The desert tortoise, found in the Southwest, has an oblong shell of tan or brown. One large specimen had a shell over thirteen inches long. In shouthwestern Utah these tortoises gather together in large dens during cold weather. When it warms up, they spread out over a larger area. In extreme heat or drought, each one digs a short burrow for itself by alternately scraping with its front feet and pushing with its shoulders. The diet of the desert tortoise consists primarily of grasses, cacti and various blossoms.
When two desert tortoises meet, they nod their heads rapidly and sometimes touch noses before parting. If both are males, they may fight, especially if it is courtship season. In this case, after the nodding they separate and then rush at each other with heads partially withdrawn into their shells. The fights are not serious, but if one tortoise is overturned, it may take a while for him to right himself.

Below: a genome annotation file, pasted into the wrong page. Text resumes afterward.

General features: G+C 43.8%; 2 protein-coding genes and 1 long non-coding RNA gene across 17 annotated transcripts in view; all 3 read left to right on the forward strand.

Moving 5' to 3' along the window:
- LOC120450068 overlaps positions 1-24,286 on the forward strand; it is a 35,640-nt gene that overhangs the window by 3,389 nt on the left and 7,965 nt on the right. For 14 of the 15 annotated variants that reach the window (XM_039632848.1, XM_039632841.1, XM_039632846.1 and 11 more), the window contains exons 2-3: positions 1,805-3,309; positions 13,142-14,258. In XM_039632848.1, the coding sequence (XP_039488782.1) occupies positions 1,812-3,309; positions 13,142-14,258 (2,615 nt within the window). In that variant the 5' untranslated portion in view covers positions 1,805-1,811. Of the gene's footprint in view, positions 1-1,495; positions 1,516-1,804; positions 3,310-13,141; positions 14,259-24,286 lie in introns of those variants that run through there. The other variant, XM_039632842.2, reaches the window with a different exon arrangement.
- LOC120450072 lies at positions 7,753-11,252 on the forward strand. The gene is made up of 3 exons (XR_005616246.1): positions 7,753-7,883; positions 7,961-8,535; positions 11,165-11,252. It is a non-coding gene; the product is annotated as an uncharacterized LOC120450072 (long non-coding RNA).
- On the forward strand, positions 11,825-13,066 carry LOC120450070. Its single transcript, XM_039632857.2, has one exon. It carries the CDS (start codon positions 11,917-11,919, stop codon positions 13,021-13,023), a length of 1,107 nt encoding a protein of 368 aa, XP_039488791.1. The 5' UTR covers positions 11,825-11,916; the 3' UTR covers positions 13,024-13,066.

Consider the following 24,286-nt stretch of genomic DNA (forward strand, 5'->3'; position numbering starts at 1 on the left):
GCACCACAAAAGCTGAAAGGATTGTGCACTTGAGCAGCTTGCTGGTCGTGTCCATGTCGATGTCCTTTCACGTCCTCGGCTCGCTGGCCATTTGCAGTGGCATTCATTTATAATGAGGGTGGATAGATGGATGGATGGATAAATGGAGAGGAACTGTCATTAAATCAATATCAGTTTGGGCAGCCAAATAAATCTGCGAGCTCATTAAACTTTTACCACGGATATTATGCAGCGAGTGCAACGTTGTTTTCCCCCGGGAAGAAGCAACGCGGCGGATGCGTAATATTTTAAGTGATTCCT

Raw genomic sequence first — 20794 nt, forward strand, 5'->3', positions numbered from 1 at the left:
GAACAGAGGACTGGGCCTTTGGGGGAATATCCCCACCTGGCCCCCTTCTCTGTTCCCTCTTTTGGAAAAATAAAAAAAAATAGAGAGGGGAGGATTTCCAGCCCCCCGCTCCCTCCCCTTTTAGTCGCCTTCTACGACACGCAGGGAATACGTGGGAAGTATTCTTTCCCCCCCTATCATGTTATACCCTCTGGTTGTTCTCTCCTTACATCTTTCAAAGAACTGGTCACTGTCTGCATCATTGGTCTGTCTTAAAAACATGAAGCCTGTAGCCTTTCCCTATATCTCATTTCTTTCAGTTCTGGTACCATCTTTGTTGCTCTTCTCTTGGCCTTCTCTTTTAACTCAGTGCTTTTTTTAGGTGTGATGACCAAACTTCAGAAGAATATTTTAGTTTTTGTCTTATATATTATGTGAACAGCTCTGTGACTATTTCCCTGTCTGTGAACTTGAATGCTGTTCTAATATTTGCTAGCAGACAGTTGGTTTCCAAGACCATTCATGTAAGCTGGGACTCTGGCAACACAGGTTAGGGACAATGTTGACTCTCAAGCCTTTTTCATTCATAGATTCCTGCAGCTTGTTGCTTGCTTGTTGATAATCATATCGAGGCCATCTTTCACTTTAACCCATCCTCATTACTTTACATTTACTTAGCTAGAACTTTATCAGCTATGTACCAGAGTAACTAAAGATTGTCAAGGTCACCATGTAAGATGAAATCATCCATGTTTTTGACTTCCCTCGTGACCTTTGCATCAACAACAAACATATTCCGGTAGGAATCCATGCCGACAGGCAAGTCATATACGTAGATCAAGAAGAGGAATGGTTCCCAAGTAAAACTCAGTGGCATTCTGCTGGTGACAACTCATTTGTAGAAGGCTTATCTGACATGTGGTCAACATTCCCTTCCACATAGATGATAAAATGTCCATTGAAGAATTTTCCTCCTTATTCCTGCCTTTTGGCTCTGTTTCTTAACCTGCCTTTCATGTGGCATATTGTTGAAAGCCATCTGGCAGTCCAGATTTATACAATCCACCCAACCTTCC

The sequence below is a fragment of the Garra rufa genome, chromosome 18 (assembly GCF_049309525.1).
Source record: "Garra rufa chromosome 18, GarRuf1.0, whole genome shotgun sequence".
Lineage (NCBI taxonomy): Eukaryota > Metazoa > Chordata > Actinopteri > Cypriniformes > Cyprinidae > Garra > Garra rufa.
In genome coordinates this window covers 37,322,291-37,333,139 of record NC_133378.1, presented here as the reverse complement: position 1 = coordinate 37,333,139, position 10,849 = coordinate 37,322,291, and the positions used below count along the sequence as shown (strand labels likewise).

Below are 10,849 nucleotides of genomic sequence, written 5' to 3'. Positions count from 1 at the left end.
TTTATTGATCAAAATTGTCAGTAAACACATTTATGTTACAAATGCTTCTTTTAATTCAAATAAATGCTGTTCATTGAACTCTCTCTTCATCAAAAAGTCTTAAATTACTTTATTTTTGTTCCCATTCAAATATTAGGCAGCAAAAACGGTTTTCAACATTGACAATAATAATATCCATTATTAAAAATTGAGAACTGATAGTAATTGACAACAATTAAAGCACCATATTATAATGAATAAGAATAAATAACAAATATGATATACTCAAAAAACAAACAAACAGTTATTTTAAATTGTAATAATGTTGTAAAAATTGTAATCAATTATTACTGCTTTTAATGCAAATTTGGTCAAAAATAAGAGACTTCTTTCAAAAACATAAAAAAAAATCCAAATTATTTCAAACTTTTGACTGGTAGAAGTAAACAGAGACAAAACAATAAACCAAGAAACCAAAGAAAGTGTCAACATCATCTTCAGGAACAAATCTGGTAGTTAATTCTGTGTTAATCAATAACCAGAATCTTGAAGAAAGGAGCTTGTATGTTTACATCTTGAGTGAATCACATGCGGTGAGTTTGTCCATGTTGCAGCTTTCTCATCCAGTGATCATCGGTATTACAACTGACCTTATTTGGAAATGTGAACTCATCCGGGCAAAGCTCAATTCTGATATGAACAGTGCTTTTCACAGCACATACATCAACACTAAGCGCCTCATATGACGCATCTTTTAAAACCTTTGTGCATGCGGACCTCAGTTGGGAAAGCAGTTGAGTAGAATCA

Males court the females by bobbing their heads, biting and grunting. Nesting occurs from mid-May through July, and the eggs are hatched in late summer or early fall.
The Indians used the flesh of the desert tortoise for food and the shells for bowls. Today these tortoises are seldom eaten by man, but many of them are killed on the highways.